Consumer trends drive changes in space, size and experiences.
Smiling shopkeeper helping client at counter in boutique

© Thomas Barwick / DigitalVision / Getty Images

Retailers and investors are quickly pivoting based on consumer changes, with retailers redefining the use of their space, size and experiences, says Anjee Solanki, national retail director for the U.S. for Colliers, as reported by Forty-nine percent of retailers plan to expand their footprint over the next five years versus 28.5% looking to reduce space, according to Colliers’ Fall 2023 Retail Report.

“Pickleball is the new frontier in commercial real estate. The rapid growth of the sport is similar to what tennis did in the 1970s and 1980s. Landlords love it because it brings more foot traffic from people with spending power. And it’s also good for attracting and negotiating new leases.”

-Diego Pacheco, chief growth officer for Ace Pickleball Club, from
“Pickleball Courts Serve an Ace for Vacant Malls, Retail Stores,”
REALTOR® Magazine, Sept. 13, 2023

Why Small Format?

Retailers are expanding by opening more small-format stores to optimize their operations and streamline their costs, reports. A case in point: Macy’s department store announced in early October that it plans to open as many as 30 new small-format stores over the next 18 months.

“Our small-format stores are efficient to operate, provide the customer with a shopping alternative within our omnichannel ecosystem and present a unique opportunity to target high-traffic shopping centers,” Macy’s COO Adrian Mitchell said in a statement.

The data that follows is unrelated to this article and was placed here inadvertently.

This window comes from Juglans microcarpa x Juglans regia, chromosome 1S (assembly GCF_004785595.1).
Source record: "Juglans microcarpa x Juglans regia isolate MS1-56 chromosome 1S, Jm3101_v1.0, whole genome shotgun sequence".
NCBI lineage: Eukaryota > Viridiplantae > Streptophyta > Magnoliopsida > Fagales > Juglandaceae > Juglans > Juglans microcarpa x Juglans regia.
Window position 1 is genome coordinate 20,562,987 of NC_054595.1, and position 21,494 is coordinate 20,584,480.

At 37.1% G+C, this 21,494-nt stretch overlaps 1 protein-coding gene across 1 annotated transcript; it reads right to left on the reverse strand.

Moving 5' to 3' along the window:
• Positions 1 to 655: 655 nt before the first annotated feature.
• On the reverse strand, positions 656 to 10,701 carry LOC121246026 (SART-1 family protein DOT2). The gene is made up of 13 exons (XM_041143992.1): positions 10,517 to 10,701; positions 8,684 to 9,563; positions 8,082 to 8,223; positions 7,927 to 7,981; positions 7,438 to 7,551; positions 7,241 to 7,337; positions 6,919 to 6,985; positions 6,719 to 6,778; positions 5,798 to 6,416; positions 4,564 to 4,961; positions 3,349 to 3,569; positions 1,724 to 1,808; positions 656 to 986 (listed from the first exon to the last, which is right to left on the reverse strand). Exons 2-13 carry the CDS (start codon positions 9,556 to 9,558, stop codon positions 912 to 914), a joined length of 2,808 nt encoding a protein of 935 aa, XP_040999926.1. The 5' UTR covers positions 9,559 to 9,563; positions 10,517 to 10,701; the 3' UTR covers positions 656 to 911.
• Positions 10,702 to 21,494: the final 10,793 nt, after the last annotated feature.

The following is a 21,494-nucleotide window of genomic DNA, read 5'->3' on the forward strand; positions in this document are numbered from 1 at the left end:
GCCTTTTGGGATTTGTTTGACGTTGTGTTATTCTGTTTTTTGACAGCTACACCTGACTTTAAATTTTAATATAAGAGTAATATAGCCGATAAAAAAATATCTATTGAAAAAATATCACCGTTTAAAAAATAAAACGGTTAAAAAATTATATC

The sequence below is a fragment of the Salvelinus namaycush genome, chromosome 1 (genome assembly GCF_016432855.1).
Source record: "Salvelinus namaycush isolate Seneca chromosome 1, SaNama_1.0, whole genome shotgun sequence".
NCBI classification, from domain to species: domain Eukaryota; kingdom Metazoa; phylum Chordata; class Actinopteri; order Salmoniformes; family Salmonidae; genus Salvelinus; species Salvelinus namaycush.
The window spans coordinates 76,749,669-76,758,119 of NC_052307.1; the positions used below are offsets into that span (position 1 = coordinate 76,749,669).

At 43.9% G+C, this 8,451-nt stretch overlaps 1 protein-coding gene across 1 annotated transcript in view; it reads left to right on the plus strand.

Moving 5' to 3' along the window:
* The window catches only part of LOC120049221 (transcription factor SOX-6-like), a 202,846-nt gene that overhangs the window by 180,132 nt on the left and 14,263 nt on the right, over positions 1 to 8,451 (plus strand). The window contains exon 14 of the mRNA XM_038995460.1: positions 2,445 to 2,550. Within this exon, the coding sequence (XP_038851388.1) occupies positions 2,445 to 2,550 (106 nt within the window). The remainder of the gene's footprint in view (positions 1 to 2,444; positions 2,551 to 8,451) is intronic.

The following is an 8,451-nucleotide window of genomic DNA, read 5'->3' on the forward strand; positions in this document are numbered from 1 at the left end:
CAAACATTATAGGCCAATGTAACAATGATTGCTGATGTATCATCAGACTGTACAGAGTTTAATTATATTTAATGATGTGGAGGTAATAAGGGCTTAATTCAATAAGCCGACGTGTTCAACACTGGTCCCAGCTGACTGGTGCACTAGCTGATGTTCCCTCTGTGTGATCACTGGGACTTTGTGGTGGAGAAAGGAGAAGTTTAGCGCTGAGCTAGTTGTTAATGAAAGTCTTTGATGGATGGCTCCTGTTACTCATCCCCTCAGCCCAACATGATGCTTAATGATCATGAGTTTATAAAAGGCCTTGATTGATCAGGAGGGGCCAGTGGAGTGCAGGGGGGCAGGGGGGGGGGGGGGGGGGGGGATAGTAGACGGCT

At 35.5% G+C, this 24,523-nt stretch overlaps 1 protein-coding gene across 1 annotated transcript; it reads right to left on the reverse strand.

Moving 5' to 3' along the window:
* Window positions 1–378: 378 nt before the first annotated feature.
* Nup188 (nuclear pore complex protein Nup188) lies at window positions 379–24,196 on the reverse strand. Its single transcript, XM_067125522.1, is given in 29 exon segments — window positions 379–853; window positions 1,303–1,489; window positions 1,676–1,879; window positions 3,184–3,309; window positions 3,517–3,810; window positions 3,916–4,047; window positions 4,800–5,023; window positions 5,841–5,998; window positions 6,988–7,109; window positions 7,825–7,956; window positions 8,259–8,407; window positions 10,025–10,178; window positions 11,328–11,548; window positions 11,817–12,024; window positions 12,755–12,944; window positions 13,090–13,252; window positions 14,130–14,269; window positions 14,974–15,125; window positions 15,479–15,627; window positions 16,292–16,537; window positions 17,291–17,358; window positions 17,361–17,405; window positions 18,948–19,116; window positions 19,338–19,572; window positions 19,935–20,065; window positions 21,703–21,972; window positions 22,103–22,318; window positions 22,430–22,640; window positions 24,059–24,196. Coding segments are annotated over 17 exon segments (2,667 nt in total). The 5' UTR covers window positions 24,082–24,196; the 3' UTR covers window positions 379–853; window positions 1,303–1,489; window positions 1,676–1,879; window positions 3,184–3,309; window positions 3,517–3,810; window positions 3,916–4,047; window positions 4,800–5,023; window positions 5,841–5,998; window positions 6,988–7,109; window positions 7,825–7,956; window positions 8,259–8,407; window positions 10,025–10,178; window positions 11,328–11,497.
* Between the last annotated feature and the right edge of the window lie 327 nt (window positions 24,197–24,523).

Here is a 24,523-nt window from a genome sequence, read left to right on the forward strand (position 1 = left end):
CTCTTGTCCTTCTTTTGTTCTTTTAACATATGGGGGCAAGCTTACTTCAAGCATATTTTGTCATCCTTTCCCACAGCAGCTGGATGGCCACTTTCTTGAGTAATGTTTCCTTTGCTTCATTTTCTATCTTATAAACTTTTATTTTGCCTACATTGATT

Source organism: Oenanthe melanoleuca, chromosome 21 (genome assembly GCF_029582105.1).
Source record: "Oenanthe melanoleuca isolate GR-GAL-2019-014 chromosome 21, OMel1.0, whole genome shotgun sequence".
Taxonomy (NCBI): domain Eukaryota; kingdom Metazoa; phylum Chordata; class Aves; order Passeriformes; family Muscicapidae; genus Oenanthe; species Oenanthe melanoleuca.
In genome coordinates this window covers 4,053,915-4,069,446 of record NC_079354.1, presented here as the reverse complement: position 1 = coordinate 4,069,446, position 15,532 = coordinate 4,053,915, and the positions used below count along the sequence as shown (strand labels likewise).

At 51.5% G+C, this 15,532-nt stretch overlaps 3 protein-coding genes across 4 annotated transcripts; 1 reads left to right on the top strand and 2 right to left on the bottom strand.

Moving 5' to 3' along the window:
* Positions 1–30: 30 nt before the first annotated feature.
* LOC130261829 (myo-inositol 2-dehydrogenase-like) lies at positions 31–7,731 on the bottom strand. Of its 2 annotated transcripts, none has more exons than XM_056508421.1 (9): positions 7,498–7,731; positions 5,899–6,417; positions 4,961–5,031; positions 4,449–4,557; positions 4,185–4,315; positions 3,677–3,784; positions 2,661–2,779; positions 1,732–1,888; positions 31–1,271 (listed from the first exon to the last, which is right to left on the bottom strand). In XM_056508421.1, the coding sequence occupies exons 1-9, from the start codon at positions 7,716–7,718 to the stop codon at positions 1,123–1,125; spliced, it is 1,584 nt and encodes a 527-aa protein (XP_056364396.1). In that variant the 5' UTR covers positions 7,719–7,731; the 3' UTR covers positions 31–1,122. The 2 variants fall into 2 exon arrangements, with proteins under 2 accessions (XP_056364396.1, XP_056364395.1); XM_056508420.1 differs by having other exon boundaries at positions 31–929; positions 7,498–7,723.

Macy’s isn’t alone. Bloomie’s, the smaller store concept by Bloomingdale’s, opened its third location in November, according to Macy’s, which operates Bloomie’s locations.

In addition, Ikea announced the addition of a “plan and order” store to its portfolio. The footprint is less than 5% of the original flagship store size, according to the report. Maxing out at 8,900 square feet, the new format will be designed to simplify shopping for urban consumers by prioritizing convenience, public transportation and delivery, says Nicole Larson, national manager of retail research at Colliers, as reported by

Adapted from “Retailers Have Little Appetite to Shrink,” written by Brian A. Lee and published in the Sept. 19, 2023, edition of


Tip Wrangling Moves to the Next Course

Wage laws help workers but may hurt cities’ draw as restaurant hubs.

Restaurant owners forecast negative consequences from the Chicago City Council’s Oct. 6 passage of the One Fair Wage ordinance, which eliminates subminimum wages, also known as the tip credit, for tipped workers. The ordinance requires the minimum wage for tipped workers to increase by 8% every year until wages reach the city’s $15.80 minimum wage. But an Illinois Restaurant Association survey, conducted in August, shows that the increase in labor costs could end expansion plans, lead to moves or cause closures for some restaurateurs.

In the survey of restaurant owners, 77% said elimination of the tip credit would have a “very negative” impact on operations. Mario Ponce, founder of Takito Brands Restaurants, which has three locations in Chicago, told Biznow that some full-service restaurants will close as a result of the increased costs, more fast-casual restaurants will open, and some full-service restaurants will transition into quick-service.

Chicago isn’t the only place increasing the minimum wage for tipped workers. Washington, D.C., approved a 2022 initiative to eliminate subminimum wages by 2027. And several states—including Alaska, California, Minnesota, Montana, Nevada, Oregon and Washington—mandate that employers pay workers full minimum wage, even if they receive tips.

Adapted from “ ‘It’s Going to Dismantle Our Industry’: Restaurateurs Say New Chicago Wage Rule Will Close Venues, Kill Expansion,” by Ryan Wangman, published in the Oct. 12, 2023, edition of Bisnow.


Percentage of owners who said they would open future locations in surrounding jurisdictions or other states to offset the higher cost.

SOURCE: Illinois Restaurant Association

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